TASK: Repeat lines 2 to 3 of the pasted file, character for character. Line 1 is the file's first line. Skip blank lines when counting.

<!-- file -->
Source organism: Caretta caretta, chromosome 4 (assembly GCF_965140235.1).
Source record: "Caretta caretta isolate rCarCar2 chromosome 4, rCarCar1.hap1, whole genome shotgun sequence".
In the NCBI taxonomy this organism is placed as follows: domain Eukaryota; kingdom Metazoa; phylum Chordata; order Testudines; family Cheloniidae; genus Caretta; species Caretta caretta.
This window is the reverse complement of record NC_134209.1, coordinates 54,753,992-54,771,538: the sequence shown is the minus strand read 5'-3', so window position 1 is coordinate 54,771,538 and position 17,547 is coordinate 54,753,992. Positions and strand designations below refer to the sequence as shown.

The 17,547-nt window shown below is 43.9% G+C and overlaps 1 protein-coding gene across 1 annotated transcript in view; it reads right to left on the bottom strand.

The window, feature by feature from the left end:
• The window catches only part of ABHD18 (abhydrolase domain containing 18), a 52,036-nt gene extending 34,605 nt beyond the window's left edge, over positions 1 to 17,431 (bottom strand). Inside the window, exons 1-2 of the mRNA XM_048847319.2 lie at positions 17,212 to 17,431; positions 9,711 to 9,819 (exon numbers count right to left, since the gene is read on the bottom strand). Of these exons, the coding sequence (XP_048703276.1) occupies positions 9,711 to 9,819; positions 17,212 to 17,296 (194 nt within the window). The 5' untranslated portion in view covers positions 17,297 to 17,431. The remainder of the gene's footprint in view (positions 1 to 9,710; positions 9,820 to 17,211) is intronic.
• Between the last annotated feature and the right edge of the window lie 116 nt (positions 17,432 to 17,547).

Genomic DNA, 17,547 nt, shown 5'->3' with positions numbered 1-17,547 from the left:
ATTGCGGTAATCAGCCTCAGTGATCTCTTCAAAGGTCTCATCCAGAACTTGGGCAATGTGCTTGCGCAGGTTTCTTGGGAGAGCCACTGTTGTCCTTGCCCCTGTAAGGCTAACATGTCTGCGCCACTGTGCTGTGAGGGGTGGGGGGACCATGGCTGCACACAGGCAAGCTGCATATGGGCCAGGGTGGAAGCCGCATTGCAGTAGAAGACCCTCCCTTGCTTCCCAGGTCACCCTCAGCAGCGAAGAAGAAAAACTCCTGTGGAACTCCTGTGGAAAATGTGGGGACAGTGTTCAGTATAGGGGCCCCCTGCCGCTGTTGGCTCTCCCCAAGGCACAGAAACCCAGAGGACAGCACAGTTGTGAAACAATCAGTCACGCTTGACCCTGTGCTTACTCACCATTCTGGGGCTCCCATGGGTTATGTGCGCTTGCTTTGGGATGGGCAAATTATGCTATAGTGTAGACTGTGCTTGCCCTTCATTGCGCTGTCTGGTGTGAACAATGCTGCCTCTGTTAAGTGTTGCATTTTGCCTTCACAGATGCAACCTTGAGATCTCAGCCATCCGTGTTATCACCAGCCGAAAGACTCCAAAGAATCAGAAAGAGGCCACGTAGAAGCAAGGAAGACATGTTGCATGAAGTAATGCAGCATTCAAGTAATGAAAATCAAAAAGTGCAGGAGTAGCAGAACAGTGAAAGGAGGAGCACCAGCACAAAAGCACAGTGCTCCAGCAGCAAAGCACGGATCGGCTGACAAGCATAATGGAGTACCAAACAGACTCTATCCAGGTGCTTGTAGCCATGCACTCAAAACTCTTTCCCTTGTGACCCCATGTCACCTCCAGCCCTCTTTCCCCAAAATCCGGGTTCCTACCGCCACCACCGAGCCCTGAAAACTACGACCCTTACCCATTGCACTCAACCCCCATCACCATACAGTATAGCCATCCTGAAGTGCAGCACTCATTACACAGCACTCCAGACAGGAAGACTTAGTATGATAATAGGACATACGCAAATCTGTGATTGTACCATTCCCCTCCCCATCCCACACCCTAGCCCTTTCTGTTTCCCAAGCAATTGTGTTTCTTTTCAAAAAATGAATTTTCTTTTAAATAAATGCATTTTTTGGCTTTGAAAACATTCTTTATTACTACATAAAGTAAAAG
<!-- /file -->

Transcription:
Source record: "Caretta caretta isolate rCarCar2 chromosome 4, rCarCar1.hap1, whole genome shotgun sequence".
In the NCBI taxonomy this organism is placed as follows: domain Eukaryota; kingdom Metazoa; phylum Chordata; order Testudines; family Cheloniidae; genus Caretta; species Caretta caretta.